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A Precarious Sequel

A Precariat Charter: From Denizens to Citizens
by Guy Standing (Bloomsbury, UK, $39.99)
Reviewed by Max Rashbrooke

[Cross-posted from Max Rashbrooke’s blog.]

Precariat CharterGuy Standing’s 2011 book, The Precariat, made headlines by identifying what he called “a new dangerous class”. Marx had had the proletariat; now the most important class in the modern economy was, Standing argued, the precariat, the millions of people working in short-term, casual, precarious jobs. It was a brilliant term, and a powerful piece of analysis.

It was relevant around the world, and here in New Zealand, where we know that at least 30% of the workforce, and probably more like 40%, are in this kind of precarious work. As elsewhere, the work they do can be deeply damaging to their lives, and they are increasingly denied rights and privileges afforded to other citizens. (In fact, Standing argues, they are less and less ‘citizens’, and more and more ‘denizens’, people who live somewhere but do not have the rights of its citizens.)

The Precariat Charter, Standing’s follow-up, tries to chart a path to the future, one in which precarious work is abolished and the people who do it regain their full status as citizens. It is a noble aim; it’s just shame he makes such a terrible hash of the attempt.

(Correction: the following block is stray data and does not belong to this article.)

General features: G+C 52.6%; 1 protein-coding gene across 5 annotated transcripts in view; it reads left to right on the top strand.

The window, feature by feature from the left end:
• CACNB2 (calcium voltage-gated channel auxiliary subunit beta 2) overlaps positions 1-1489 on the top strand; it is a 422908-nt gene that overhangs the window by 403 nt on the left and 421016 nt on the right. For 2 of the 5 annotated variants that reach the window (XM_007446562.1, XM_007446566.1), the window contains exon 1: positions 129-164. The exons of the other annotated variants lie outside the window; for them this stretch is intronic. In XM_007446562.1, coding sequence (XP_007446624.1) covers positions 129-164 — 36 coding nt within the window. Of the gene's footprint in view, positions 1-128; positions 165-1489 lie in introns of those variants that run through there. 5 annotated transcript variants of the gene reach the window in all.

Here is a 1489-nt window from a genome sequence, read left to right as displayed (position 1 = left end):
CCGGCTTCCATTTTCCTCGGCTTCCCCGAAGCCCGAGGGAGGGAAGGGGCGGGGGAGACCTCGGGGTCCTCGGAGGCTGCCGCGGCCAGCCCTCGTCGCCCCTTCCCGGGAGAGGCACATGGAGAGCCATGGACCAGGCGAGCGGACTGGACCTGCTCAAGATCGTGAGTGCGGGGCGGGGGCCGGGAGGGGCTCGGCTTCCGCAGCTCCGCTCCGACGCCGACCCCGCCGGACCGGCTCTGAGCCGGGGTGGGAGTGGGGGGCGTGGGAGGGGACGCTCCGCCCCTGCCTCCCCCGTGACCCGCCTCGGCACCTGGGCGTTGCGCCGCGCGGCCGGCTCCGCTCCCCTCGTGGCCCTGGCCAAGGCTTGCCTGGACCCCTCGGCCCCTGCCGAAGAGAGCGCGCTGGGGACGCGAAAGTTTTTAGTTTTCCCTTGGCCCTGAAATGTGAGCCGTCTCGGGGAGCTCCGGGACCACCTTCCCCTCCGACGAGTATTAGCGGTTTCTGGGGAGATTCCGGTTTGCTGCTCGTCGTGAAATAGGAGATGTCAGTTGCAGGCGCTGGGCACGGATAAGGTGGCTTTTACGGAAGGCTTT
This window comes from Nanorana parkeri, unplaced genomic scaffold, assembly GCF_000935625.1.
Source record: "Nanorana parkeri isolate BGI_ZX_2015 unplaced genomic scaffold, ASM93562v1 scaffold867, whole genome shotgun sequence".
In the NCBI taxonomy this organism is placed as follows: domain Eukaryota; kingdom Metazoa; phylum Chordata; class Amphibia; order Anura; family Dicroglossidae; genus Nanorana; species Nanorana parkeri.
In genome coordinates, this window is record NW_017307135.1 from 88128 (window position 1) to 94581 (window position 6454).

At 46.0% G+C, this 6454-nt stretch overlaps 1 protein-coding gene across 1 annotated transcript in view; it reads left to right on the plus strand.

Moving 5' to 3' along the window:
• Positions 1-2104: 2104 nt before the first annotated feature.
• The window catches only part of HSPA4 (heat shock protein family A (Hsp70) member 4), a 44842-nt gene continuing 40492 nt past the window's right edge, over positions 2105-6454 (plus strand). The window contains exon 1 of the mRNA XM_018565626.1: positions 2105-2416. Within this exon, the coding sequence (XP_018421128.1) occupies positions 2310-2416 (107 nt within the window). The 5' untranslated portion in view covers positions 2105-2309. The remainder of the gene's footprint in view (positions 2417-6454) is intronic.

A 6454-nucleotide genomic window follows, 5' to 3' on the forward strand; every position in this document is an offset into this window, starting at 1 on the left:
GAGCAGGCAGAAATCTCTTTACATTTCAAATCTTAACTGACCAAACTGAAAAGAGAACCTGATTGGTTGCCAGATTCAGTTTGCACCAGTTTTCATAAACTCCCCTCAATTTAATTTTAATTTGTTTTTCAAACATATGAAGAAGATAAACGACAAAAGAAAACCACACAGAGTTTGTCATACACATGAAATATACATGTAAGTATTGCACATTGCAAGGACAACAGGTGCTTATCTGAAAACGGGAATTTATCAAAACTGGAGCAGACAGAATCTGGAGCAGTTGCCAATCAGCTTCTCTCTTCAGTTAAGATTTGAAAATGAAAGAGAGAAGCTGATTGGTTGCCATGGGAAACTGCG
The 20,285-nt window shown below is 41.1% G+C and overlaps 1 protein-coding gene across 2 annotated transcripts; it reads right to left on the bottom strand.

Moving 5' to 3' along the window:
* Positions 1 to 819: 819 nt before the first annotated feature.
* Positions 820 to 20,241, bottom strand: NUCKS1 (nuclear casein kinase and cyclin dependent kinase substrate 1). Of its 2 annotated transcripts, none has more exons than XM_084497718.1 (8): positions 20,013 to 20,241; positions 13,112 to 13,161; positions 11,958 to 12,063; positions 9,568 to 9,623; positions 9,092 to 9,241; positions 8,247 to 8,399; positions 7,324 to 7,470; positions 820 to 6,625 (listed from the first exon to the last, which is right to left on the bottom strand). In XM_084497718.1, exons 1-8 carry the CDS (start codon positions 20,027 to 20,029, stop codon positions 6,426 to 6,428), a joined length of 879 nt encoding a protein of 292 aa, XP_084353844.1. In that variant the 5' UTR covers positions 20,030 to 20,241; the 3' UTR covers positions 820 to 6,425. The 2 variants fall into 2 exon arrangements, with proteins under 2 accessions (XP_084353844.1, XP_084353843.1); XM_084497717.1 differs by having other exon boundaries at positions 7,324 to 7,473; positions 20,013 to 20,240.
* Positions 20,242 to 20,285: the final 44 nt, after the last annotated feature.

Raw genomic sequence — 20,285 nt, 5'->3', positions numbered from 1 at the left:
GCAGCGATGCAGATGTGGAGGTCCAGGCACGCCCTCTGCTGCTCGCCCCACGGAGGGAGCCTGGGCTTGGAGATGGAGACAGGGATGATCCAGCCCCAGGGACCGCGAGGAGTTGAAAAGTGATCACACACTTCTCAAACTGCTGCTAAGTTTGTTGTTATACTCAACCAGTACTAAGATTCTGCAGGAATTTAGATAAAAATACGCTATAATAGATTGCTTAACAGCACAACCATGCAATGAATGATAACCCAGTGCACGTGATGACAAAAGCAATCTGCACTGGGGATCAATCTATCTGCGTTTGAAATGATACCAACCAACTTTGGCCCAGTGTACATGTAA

Standing’s Charter has 29 articles, and it’s there that the problems begin. With so much ground to cover, every subject is, inevitably, dealt with in a brief and very sweeping manner. It doesn’t help that the book, as the author acknowledges, “does not reproduce many statistics” but is designed to increase empathy and prompt people to “reach out” to the precarious. On the one hand, the lack of statistics makes a lot of its claims difficult to accept. On the other, Standing’s tone and high-handed manner are exactly calculated not to increase empathy with anyone.

The Precariat Charter is a very black-and-white book, filled with things that “must” be done and people who “must understand” this, that or the other. Anyone who doesn’t like, for instance, a universal basic income has only a very tenuous hold on their “progressive credentials”, apparently. And the prose doesn’t help Standing’s cause. Perhaps the worst sentence, though it is by no means exceptional, is the one where he lays into Third-Way Labour parties’ “Faustian bargain” with global capital, declaring: “Like all Faustian bargains, the orgy had to end.”

There are some interesting ideas in the book, such as a proposal for giving every citizen a certain amount of money to spend on national election campaigns through the party of their choice, or organising a national ‘deliberation day’ to be held two weeks before a general election and devoted to public debate. There are some worthwhile challenges, too. Standing makes a good point that every new social problem finds its solution not in old institutions and organisations, but in the new ones that arise as part of the struggle. This presents an interesting question for trade unions, and others, as to what kind of institutions are needed to help those in precarious work. Unfortunately, as is generally the case, Standing is far better at diagnosing the problem than providing a sensible or helpful solution.

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Max Rashbrooke is the author of the edited collection “Inequality: A New Zealand Crisis” (BWB, 2013), and a journalist  working in Wellington, New Zealand, where he writes about politics, finance and social issues.

Here is Scoop Review of Books’ review of Inequality.